Author Topic: How to use percussion revolvers in SASS matches.  (Read 11880 times)

Offline Wahkahchim

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How to use percussion revolvers in SASS matches.
« on: December 02, 2011, 03:30:16 PM »
Hi all...

my 2012 goal is to develop my 1857-1867 persona to the degree that I can shoot SASS matches with some sort of percussion pistols and a .44/40 Henry in 2013. Any advice? What makes a good SASS percussion program? I tried it last year and my misfires created some discontent on the part of the waiting shooters. So I want to get really good before I go back, especially about the misfires. What do you use for a shotgun? Do you shoot duellist? Advice welcome!

Offline Mako

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Re: How to use percussion revolvers in SASS matches.
« Reply #1 on: December 02, 2011, 06:51:10 PM »
Hi all...

my 2012 goal is to develop my 1857-1867 persona to the degree that I can shoot SASS matches with some sort of percussion pistols and a .44/40 Henry in 2013. Any advice? What makes a good SASS percussion program? I tried it last year and my misfires created some discontent on the part of the waiting shooters. So I want to get really good before I go back, especially about the misfires. What do you use for a shotgun? Do you shoot duellist? Advice welcome!

Wahkahchim,
I tend to run to the tune of a different piper... I shoot Gunfighter style with 1860 revolvers.  Technically I am not even shooting in any of the Black Powder Classes, I am shooting in Gunfighter against anyone who want's to shoot mouse loads in a Ruger Vaquero if they so choose. I keep hoping they will create a Frontier Gunfighter class, I'd even start shooting my Richards type 2s as main match guns if they made a Frontier Cartridge Gunfighter class.  Some matches have had that as a "not SASS official" class.  I use those  pair of .44 Spl Army Conversions as my rain day pistols if I can't keep my loose powder dry while loading.  I also shoot either '66 rifles or carbines in .44 spl or Russian, or a Henry in .44WCF.  I use a reproduction of a Colt's 78 Hammered Double Shotgun all with BP of course.  If you need some help loading those then you might want to come over to the Darksider's Den and we can get you on track.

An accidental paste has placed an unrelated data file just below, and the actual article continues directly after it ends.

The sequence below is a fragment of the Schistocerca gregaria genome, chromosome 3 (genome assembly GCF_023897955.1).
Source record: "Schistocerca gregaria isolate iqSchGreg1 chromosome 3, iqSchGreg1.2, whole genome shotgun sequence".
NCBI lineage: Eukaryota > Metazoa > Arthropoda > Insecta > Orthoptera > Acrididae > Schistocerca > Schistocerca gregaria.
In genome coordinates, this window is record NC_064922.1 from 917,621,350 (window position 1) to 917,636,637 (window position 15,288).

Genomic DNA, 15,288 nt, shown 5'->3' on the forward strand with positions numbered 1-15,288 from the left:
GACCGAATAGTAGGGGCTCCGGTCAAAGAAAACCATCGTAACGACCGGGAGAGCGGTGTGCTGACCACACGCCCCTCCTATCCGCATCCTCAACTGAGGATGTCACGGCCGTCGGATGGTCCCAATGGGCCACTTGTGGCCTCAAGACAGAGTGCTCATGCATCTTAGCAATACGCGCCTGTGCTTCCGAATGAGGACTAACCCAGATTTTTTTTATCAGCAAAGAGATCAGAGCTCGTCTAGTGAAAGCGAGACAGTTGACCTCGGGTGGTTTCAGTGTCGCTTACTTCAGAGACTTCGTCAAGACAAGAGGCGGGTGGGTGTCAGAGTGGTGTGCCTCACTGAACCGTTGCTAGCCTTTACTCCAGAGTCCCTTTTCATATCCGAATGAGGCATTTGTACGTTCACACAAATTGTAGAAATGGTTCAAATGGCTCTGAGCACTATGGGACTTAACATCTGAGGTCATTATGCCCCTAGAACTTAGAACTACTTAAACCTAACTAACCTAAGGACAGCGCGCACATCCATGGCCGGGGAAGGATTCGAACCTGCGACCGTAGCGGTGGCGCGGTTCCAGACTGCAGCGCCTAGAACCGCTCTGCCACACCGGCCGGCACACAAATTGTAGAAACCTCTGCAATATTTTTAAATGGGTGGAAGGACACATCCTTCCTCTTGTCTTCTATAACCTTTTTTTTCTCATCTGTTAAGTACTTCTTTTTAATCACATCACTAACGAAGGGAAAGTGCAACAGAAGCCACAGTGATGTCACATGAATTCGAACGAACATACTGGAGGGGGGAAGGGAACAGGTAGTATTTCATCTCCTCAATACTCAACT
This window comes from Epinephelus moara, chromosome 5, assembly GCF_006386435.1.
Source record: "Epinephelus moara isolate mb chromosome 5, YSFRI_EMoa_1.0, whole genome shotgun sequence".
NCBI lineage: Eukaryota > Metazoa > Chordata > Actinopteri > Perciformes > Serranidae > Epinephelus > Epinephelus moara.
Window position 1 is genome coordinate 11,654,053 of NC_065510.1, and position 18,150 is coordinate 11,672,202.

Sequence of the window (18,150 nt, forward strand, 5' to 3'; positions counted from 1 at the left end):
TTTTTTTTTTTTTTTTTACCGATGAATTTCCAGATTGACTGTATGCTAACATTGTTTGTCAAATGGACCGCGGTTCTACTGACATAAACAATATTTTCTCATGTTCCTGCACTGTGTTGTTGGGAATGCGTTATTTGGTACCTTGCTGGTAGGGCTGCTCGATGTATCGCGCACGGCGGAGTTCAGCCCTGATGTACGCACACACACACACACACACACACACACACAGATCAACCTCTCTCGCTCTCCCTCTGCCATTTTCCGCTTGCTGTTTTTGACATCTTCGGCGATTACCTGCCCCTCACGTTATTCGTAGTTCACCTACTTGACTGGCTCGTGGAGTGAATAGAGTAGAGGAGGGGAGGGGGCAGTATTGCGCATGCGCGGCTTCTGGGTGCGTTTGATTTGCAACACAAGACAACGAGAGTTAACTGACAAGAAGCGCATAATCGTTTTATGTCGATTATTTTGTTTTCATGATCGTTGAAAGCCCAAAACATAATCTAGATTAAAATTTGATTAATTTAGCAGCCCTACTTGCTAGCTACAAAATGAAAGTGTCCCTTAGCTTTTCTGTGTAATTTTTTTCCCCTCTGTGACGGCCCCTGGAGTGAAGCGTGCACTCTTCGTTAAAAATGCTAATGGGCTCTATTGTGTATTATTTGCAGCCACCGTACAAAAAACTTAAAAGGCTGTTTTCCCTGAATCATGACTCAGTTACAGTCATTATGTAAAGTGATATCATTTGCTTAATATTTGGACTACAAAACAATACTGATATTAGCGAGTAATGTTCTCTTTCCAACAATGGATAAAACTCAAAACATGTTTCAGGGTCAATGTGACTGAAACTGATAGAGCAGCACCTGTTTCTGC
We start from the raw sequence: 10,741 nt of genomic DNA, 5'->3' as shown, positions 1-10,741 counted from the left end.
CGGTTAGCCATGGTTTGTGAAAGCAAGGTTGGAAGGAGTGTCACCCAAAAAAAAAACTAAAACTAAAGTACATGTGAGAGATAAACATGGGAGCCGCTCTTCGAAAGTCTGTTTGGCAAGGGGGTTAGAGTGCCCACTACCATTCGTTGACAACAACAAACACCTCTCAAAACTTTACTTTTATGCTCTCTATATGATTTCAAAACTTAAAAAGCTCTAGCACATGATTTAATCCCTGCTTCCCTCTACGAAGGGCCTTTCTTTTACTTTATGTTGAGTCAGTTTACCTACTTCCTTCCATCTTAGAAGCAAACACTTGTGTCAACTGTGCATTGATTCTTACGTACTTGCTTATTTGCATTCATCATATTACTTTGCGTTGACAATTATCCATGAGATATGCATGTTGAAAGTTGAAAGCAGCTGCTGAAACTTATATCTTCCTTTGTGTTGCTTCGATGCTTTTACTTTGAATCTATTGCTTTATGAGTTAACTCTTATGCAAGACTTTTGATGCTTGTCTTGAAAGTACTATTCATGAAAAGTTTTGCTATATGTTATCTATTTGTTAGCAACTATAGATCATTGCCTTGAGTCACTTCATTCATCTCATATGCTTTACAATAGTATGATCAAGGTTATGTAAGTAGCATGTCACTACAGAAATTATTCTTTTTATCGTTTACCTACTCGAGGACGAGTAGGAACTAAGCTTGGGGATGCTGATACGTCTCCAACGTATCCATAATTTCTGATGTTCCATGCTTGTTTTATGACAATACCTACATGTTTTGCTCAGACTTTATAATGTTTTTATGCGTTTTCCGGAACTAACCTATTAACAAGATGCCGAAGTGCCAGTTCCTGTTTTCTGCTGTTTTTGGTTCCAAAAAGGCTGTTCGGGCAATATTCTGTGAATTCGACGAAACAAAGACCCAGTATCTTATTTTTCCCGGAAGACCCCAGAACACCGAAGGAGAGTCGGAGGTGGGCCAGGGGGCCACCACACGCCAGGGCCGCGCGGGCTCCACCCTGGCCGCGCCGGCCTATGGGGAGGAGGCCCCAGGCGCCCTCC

I'll point you to two posts I made concerning technique.  The first will be about Percussion Pistols in general.  I'll also tell you that I use Treso Tubes on all of my competition revolvers.  I know you have read my Primer on Percussion Caps http://www.cascity.com/forumhall/index.php/topic,39098.msg497584.html#msg497584 because you left a post.  You are already well on your way if you apply what you have learned there.

This is my routine:
http://www.cascity.com/forumhall/index.php/topic,36006.msg461584.html#msg461584

As you read in the above link, I use an off frame reloader as shown in this post:

http://www.cascity.com/forumhall/index.php/topic,36006.msg461352.html#msg461352

And I use this style flask:
As you can see they get used a bunch but they are spick and span clean on the inside: